“The Chinese use two brush strokes to write the word ‘crisis.’ One brush stroke stands for danger; the other for opportunity.”– John F. Kennedy
Just when renewable generation appeared ready to take-off, the coronavirus hit. COVID-19 — the official name of the disease as announced by the World Health Organization on February 11, 2020 — already is disrupting global supply chains, U.S. markets, and daily activities. As the human health impact of the pandemic and society’s response reverberate through the economy, the question is starting to be asked, “How will the renewables sector be impacted?” Although COVID-19 can strengthen the call for resiliency and distributed renewable generation, there are at least five ways that the disease could ruin renewables in the near-term. Pay attention to the symptoms and take action to hunker down now in order to recover after the virus is contained.
A Feverish Investment Pace
Renewables have been hot – representing more than a majority of new generation capacity coming online in 2019. The 2020 Annual Energy Outlook – published by the U.S. Energy Information Administration — projects that renewable energy would surpass the amount of coal-fired generation by the mid-2020s. Federal tax credits and state policies have fueled the acceleration of anticipated renewables through 2030 and beyond. This pace of renewable development may not be sustainable.
Policy Coughs and Congestion
Federal initiatives supporting fossil fuel generation, federal regulatory decisions siding with centralized markets versus competitive procurements, and delays in offshore wind approvals by the Bureau of Ocean Energy Management have challenged the rise of renewables. Rumors of a long overdue energy policy act in Congress could have settled the matter. At this point, however, COVID-19 is stuck in government’s gullet and sucking the air out of all policy initiatives other than those addressing the pandemic. As the nation and multiple states enter into crisis management, it will be difficult for energy and environmental policy to receive any attention in the near-term unless it is related to the coronavirus.
Tightening Supply Chains
As the disease expands exponentially, secondary and tertiary impacts on global supply chains are growing. General Electric confirmed that its GE Renewable Energy unit supply chain anticipates a negative impact of between $200 and $300 million on operating profit in the first quarter. Delivery delays could further push project operation dates beyond tax credit deadlines. The government can relieve some of the pain through a tax relief plan that extends tax credits, but direct intervention is required at a time when focus is elsewhere.
In the meantime, domestic fossil fuel prices are falling and the relative price of renewables is rising. Global declines in demand for oil coupled with a collapse of production quotas has dropped prices to levels not seen for twenty years, and they could fall even further. Natural gas prices, already below $2 per mmBtu for the past three months, are also gasping for breath. History has shown that if prices for fossil fuels stay this low, demand for renewables also falls.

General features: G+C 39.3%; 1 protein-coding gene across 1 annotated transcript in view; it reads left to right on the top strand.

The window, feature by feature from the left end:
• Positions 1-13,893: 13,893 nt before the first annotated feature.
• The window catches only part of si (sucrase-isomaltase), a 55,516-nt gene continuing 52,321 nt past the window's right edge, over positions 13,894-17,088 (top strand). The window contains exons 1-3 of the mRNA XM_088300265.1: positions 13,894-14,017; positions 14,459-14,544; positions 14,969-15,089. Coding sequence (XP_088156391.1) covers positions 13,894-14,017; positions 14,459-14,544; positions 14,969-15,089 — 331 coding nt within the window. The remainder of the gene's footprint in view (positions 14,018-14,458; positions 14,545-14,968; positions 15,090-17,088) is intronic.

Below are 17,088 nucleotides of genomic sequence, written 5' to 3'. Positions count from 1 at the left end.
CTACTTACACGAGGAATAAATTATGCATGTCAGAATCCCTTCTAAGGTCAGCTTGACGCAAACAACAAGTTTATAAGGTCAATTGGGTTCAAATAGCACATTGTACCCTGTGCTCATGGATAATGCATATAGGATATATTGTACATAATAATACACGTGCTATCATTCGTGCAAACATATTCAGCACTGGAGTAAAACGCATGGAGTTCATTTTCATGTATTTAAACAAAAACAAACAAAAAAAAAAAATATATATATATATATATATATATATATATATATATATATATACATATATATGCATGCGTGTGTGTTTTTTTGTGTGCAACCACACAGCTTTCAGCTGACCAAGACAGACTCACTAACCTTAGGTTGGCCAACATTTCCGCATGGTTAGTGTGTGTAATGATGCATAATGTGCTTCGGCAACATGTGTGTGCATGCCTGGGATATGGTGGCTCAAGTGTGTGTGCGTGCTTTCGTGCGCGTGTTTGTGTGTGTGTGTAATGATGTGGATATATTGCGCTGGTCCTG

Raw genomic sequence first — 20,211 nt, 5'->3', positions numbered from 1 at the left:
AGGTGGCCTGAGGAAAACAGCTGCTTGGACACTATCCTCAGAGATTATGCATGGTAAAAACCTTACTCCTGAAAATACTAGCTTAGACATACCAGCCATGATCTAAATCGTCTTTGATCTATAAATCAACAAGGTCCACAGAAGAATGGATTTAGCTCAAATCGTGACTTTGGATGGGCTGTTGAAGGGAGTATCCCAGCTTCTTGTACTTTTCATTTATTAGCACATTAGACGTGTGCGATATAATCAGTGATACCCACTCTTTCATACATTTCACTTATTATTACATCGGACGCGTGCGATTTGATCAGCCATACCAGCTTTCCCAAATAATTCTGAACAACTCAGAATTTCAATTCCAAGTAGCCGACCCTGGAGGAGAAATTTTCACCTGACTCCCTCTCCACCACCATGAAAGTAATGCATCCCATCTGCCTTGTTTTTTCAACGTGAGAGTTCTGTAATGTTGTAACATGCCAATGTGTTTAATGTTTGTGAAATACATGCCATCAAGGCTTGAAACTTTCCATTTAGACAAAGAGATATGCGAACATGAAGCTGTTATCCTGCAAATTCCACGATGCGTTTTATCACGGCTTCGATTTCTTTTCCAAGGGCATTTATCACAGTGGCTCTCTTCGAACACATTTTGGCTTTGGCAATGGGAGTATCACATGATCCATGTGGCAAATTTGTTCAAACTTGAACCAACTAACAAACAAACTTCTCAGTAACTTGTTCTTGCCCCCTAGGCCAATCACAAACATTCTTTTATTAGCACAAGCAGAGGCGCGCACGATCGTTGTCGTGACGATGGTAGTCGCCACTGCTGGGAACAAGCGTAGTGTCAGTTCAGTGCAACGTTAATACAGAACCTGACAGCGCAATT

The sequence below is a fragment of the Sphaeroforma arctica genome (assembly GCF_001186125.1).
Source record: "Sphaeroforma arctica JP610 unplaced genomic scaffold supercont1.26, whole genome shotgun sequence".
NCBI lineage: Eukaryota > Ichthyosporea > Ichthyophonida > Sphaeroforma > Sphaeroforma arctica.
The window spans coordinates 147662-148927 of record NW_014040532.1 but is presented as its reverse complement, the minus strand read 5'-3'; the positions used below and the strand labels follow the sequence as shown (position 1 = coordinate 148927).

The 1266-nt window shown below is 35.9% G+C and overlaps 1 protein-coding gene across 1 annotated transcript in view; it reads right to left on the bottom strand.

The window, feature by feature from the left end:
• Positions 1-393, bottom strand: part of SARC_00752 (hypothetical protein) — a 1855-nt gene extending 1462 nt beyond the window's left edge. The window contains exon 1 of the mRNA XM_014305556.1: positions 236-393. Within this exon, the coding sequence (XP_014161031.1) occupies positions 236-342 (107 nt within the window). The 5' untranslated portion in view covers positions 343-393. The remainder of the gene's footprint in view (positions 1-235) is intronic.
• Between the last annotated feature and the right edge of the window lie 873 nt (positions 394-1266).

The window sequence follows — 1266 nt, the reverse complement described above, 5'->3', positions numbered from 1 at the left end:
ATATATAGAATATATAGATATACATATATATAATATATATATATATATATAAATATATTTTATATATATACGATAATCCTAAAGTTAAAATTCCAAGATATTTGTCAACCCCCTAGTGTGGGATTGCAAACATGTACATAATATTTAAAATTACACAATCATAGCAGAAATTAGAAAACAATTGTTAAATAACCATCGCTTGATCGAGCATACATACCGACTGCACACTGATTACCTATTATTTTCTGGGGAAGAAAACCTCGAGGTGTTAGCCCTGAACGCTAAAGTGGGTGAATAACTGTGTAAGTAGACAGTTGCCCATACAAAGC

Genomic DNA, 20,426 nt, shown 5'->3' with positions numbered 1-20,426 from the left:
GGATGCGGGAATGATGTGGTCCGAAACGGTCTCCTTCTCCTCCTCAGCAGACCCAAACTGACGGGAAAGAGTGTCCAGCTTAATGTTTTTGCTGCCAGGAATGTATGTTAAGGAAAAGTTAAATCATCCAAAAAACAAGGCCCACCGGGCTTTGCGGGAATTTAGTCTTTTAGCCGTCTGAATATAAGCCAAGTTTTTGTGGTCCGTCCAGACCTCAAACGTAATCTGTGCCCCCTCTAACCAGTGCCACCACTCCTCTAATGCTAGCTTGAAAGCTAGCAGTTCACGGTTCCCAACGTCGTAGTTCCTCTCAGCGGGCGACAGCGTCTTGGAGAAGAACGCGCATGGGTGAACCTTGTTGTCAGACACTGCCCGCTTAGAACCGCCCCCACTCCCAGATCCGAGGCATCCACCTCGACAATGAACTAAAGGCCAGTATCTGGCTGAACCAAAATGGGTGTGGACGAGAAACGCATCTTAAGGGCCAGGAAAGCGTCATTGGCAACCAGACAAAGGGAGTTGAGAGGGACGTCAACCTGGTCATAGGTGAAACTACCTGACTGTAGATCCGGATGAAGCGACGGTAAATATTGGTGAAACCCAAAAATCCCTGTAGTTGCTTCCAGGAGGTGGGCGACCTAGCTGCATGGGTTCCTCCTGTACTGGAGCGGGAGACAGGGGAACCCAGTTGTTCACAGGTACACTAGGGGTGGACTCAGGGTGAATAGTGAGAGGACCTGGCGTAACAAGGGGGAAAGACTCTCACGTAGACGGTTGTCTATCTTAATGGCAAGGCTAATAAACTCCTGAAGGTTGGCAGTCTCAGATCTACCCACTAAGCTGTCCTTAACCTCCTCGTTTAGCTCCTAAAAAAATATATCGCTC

Ongoing Aches and Pains
As the stock market continues its free-fall, a recession appears to be inevitable, which could adversely impact renewables. Protecting the environment traditionally has been considered a “luxury good” in economic parlance. As income rises, investment in protecting the environment becomes a greater proportion of overall spending. Although the call for renewables prevailed during recent market corrections, demand for clean energy traditionally declines with the economy.
Shuttered commercial and industrial load, as well as en masse quarantine measures, already are decreasing carbon emissions from automobiles, aircraft, and retailers. China experienced an estimated 25 percent decline in carbon emissions during the first quarter when the coronavirus hit. Adaption of work patterns also could have long-term implications, changing the way business is done, decreasing the nation’s carbon intensity through virtual offices, less commuting, and lower consumer expenditure. Renewables may have to wait for the economy to recover.
Despite the challenges discussed above, the pandemic ultimately could help renewables. As interest rates fall, renewable generation becomes more competitive. As oil prices fall, wells may be shut in, decreasing the supply of natural gas into the market, potentially raising natural gas and electricity prices. The perceived need to prepare for the next pandemic with self-sufficient, sustainable homes or microgrids could increase distribution-level demand for renewable resources. As global supply chains recover, they may become more robust, lowering the cost of delivered renewable generation equipment.
That said, an antidote is still more than one year away. Now is the time to be safe. Although symptoms could be mild, pay attention if you have a fever, cough, congestion, trouble breathing, sore throat, or aches. Failure to respond quickly could have devastating consequences. Have faith and know that this too shall pass.